The units for this energy emission start with the familiar unit Watts, which is used to identify the brightness of light bulbs. However, the units here are more complicated, as they identify Watts PER square meter, PER micron, PER steradian (sr). Decoding this, it means the number of Watts reaching a square meter of area (m2), which depends on the wavelength (measured in microns), and is spread over a solid angle (measured in steradians). A solid angle is an angle measured in 3D space. The Sun emits in all directions, which means its energy is spread over 4π steradians. Only a small amount of the Sun’s energy emission reaches the Earth. Most of it goes off into space in other directions.
The Sun is also very far from the Earth (about 150 million km). So, by the time the Sun’s emitted energy reaches the Earth, it is spread over a very large area (a sphere with a radius 216 times larger than the radius of the Sun itself), thus reducing the intensity of energy that Earth receives.
Energy at the Earth
The figure at right compares the emission from the Earth with the amount of solar energy that reaches the top of the Earth’s atmosphere. (The amount of energy from the Sun that actually reaches the Earth’s surface is smaller still, and has some very definite spectral features due to absorption and scattering that occur at specific wavelengths in the atmosphere. See a picture. In particular, most of the UV radiation is absorbed in the ozone layer, protecting living things from these harmful rays.) Notice that now, the emission from the Earth is larger than the energy received from the Sun, for wavelengths longer than about 5 microns (a micron is 1.e-6 meters, or one thousandth of a meter). The exact cross-over point depends on the Earth’s emission temperature. The average surface temperature is a bit warmer than the emission temperature shown in this graph, so the cross-over point for surface emission occurs at a shorter wavelength. This slightly fuzzy cross-over point is used to define two principal wavelength ranges:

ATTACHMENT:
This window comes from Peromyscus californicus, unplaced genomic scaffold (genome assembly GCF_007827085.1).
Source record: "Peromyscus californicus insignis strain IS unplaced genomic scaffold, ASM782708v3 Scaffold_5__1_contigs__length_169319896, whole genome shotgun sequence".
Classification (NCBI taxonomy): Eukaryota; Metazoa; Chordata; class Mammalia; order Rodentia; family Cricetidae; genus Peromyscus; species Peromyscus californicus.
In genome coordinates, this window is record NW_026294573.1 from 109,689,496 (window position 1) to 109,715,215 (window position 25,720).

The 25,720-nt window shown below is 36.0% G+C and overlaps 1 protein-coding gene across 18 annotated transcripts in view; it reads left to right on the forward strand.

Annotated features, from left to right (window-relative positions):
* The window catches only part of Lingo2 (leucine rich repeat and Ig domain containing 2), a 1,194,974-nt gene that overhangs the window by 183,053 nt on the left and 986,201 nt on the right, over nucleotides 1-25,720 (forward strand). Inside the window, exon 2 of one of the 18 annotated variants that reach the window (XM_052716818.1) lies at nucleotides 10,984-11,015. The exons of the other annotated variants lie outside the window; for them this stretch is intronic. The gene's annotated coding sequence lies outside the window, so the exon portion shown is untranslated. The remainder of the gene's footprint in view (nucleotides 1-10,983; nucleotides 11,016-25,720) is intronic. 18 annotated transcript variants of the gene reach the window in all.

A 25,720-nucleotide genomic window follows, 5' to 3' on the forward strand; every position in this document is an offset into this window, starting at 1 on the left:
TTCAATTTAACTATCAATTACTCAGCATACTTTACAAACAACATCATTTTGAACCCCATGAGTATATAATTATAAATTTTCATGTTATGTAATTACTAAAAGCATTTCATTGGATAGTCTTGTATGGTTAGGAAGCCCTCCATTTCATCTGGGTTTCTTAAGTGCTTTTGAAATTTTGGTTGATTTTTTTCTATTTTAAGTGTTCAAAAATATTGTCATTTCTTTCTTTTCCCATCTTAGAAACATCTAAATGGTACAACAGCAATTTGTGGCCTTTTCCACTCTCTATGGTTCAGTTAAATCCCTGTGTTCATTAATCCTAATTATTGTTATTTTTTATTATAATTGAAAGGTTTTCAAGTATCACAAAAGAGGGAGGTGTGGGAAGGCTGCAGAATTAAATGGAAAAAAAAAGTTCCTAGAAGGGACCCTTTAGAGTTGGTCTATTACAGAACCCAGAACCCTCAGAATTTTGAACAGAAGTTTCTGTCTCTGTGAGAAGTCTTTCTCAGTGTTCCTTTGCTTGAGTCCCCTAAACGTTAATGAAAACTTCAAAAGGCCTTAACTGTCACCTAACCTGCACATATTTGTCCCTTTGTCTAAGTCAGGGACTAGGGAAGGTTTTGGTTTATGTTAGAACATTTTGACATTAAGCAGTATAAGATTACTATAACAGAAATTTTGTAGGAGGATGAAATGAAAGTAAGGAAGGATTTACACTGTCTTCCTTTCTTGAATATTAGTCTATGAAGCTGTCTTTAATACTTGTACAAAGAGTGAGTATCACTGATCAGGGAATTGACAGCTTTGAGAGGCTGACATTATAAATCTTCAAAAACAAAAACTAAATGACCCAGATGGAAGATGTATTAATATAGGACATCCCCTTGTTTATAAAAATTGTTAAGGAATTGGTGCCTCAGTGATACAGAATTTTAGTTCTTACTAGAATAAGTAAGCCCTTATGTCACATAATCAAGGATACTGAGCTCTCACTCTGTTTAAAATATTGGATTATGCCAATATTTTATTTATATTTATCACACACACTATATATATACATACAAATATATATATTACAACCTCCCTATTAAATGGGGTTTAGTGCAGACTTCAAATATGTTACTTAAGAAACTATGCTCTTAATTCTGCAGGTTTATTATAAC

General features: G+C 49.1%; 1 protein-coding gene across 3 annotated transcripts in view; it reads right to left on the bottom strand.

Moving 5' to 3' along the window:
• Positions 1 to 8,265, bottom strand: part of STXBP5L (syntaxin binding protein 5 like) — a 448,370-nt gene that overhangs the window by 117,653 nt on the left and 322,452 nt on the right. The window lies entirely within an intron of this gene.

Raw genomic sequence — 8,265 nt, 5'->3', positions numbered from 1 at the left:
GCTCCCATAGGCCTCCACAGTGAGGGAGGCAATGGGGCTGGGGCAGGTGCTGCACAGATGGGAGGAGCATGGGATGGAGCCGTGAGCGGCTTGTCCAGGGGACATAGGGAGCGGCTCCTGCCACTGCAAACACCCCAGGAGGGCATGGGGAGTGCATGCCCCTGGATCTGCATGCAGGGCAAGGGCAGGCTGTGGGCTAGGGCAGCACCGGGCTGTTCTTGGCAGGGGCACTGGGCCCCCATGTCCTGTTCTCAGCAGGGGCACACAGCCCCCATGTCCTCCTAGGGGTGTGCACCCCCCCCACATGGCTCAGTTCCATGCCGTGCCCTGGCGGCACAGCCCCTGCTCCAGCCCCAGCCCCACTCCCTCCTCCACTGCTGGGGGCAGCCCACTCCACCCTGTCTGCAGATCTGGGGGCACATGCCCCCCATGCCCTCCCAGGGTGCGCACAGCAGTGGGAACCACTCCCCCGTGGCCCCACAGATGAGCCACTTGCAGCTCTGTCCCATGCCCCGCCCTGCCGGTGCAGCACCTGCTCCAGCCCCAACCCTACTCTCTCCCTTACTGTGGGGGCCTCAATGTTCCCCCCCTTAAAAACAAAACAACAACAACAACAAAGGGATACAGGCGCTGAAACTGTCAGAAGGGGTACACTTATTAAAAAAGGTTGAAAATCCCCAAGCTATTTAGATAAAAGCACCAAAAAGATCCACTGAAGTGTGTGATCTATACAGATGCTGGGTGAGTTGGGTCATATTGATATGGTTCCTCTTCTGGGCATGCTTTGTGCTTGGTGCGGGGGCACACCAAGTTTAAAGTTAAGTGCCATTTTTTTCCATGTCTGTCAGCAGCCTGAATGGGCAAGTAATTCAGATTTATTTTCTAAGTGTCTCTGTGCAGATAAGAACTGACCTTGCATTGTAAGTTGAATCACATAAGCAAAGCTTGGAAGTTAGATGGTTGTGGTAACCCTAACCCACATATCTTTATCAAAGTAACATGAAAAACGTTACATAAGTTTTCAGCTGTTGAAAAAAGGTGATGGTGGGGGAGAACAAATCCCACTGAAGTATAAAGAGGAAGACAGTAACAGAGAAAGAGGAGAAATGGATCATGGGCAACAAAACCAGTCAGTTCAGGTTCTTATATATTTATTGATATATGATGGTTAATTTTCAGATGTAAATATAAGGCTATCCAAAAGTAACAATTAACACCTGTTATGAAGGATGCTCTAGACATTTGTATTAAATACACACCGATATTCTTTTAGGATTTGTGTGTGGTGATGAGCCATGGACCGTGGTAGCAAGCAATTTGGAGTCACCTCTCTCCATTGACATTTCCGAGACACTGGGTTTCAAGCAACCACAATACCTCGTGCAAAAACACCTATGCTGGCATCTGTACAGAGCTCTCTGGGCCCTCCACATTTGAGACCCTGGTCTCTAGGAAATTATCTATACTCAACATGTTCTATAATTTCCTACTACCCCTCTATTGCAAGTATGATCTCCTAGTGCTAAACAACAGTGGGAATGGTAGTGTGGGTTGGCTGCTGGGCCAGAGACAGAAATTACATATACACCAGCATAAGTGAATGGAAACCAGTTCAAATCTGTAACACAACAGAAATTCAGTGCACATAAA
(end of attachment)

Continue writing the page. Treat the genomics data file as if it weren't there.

- shortwave (SW) radiation and
- longwave (LW) radiation.
Photosynthetically active radiation (PAR) (wavelengths between 0.4 and 0.7 microns) is a subset of the solar radiation that is important for photosynthetic activity in plants.
The combination of SW and LW radiation covers the whole spectrum and is sometimes called the total (TOT) radiation.
The components of the radiation budget change with time. It is not really practical to keep an infinitely detailed, second by second, record. We typically have information averaged over time periods such as
- annual averages or
- climatology: an average over several years.
The numbers in the radiation budget diagram at the top of the page are climatological values.
Most of the parameters in the LAS are for monthly or longer time periods, with a few parameters available at a daily time scale. Given monthly information, you can create seasonal, annual or longer averages.
The Earth’s radiation budget is determined by the amount of energy that actually enters and leaves the Earth, under the sky conditions that actually exist. Clouds have the most influence on what the upward and downward energy actually is. In the shortwave, clouds reflect sunlight. In the longwave, clouds effectively trap infrared energy. To help study and understand how clouds affect the radiation budget, we therefore look at radiation budget parameters under two different sky conditions:
- All-sky is the term for the actual observed conditions, including clear or cloudy skies wherever they occur.
- Clear-sky parameters are obtained by taking all observations for a month, discarding any where clouds were present, and computing average conditions for cases of clear sky.
Clear-sky parameters therefore allow you to see more clearly the effects of the Sun’s location, and of the Earth’s surface (i.e., land vs ocean).
Important parameters of the Earth’s radiation budget include:
- Flux: can be SW, LW, or total (TOT=SW+LW); can be Up or Down.
- Albedo: Albedo is defined for SW radiation. It tells what fraction of the incoming (Down) radiation is reflected (Up). The albedo of the surface (SFC) is NOT the same as the albedo at the TOA, due to the effects of clouds, the atmosphere, and aerosols.
- Net radiation: This gives the amount of energy actually added to the system. It is easy to calculate:
NET = Energy in – Energy out
- But there are multiple kinds of net radiation, both at TOA and at the surface:
- SW_NET = SW_Down – SW_Up.
- LW_NET = LW_Down – LW_Up.
- TOT_NET = SW_NET + LW_NET = SW_Down – SW_Up + LW_Down – LW_Up